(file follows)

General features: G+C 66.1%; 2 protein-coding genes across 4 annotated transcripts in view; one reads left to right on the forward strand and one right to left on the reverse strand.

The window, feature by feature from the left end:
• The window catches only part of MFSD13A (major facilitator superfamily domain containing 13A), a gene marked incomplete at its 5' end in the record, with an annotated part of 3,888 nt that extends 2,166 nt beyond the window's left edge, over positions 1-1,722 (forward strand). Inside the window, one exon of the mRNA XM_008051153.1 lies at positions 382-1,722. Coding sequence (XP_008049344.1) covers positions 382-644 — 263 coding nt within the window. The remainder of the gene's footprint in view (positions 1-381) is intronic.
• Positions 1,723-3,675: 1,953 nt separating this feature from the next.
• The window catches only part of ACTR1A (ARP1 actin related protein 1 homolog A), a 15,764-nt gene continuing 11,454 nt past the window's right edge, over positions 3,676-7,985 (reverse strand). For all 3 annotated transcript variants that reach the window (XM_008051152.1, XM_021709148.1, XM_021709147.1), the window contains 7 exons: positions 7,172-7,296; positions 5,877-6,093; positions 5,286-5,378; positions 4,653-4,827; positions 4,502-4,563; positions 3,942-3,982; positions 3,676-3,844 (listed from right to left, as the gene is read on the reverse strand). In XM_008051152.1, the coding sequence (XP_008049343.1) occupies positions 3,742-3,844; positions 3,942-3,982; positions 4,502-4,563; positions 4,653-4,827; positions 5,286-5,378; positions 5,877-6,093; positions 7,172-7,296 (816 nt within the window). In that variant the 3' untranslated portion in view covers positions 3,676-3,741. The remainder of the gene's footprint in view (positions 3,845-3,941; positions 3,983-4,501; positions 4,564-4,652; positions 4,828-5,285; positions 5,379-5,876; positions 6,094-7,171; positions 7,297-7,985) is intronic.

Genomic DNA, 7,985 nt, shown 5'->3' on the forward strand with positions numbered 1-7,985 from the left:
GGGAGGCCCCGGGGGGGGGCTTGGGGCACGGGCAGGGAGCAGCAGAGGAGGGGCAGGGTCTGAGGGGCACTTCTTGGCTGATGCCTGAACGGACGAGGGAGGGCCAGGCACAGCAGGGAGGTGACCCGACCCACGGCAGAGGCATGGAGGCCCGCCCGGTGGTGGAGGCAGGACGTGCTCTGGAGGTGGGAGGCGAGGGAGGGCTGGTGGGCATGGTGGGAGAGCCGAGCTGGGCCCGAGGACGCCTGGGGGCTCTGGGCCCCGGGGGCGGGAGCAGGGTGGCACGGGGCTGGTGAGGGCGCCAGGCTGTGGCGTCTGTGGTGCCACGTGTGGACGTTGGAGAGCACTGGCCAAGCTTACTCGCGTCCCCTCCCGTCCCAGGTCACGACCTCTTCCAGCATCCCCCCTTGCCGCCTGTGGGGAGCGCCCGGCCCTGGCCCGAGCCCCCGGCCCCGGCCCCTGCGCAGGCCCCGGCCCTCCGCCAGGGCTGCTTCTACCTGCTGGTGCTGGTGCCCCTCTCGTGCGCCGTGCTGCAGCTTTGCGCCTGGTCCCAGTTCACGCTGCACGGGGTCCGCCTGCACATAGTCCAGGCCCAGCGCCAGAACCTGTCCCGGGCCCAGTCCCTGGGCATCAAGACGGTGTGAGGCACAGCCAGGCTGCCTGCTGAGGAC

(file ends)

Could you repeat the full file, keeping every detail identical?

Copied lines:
General features: G+C 66.1%; 2 protein-coding genes across 4 annotated transcripts in view; one reads left to right on the forward strand and one right to left on the reverse strand.

The window, feature by feature from the left end:
• The window catches only part of MFSD13A (major facilitator superfamily domain containing 13A), a gene marked incomplete at its 5' end in the record, with an annotated part of 3,888 nt that extends 2,166 nt beyond the window's left edge, over positions 1-1,722 (forward strand). Inside the window, one exon of the mRNA XM_008051153.1 lies at positions 382-1,722. Coding sequence (XP_008049344.1) covers positions 382-644 — 263 coding nt within the window. The remainder of the gene's footprint in view (positions 1-381) is intronic.
• Positions 1,723-3,675: 1,953 nt separating this feature from the next.
• The window catches only part of ACTR1A (ARP1 actin related protein 1 homolog A), a 15,764-nt gene continuing 11,454 nt past the window's right edge, over positions 3,676-7,985 (reverse strand). For all 3 annotated transcript variants that reach the window (XM_008051152.1, XM_021709148.1, XM_021709147.1), the window contains 7 exons: positions 7,172-7,296; positions 5,877-6,093; positions 5,286-5,378; positions 4,653-4,827; positions 4,502-4,563; positions 3,942-3,982; positions 3,676-3,844 (listed from right to left, as the gene is read on the reverse strand). In XM_008051152.1, the coding sequence (XP_008049343.1) occupies positions 3,742-3,844; positions 3,942-3,982; positions 4,502-4,563; positions 4,653-4,827; positions 5,286-5,378; positions 5,877-6,093; positions 7,172-7,296 (816 nt within the window). In that variant the 3' untranslated portion in view covers positions 3,676-3,741. The remainder of the gene's footprint in view (positions 3,845-3,941; positions 3,983-4,501; positions 4,564-4,652; positions 4,828-5,285; positions 5,379-5,876; positions 6,094-7,171; positions 7,297-7,985) is intronic.

Genomic DNA, 7,985 nt, shown 5'->3' on the forward strand with positions numbered 1-7,985 from the left:
GGGAGGCCCCGGGGGGGGGCTTGGGGCACGGGCAGGGAGCAGCAGAGGAGGGGCAGGGTCTGAGGGGCACTTCTTGGCTGATGCCTGAACGGACGAGGGAGGGCCAGGCACAGCAGGGAGGTGACCCGACCCACGGCAGAGGCATGGAGGCCCGCCCGGTGGTGGAGGCAGGACGTGCTCTGGAGGTGGGAGGCGAGGGAGGGCTGGTGGGCATGGTGGGAGAGCCGAGCTGGGCCCGAGGACGCCTGGGGGCTCTGGGCCCCGGGGGCGGGAGCAGGGTGGCACGGGGCTGGTGAGGGCGCCAGGCTGTGGCGTCTGTGGTGCCACGTGTGGACGTTGGAGAGCACTGGCCAAGCTTACTCGCGTCCCCTCCCGTCCCAGGTCACGACCTCTTCCAGCATCCCCCCTTGCCGCCTGTGGGGAGCGCCCGGCCCTGGCCCGAGCCCCCGGCCCCGGCCCCTGCGCAGGCCCCGGCCCTCCGCCAGGGCTGCTTCTACCTGCTGGTGCTGGTGCCCCTCTCGTGCGCCGTGCTGCAGCTTTGCGCCTGGTCCCAGTTCACGCTGCACGGGGTCCGCCTGCACATAGTCCAGGCCCAGCGCCAGAACCTGTCCCGGGCCCAGTCCCTGGGCATCAAGACGGTGTGAGGCACAGCCAGGCTGCCTGCTGAGGAC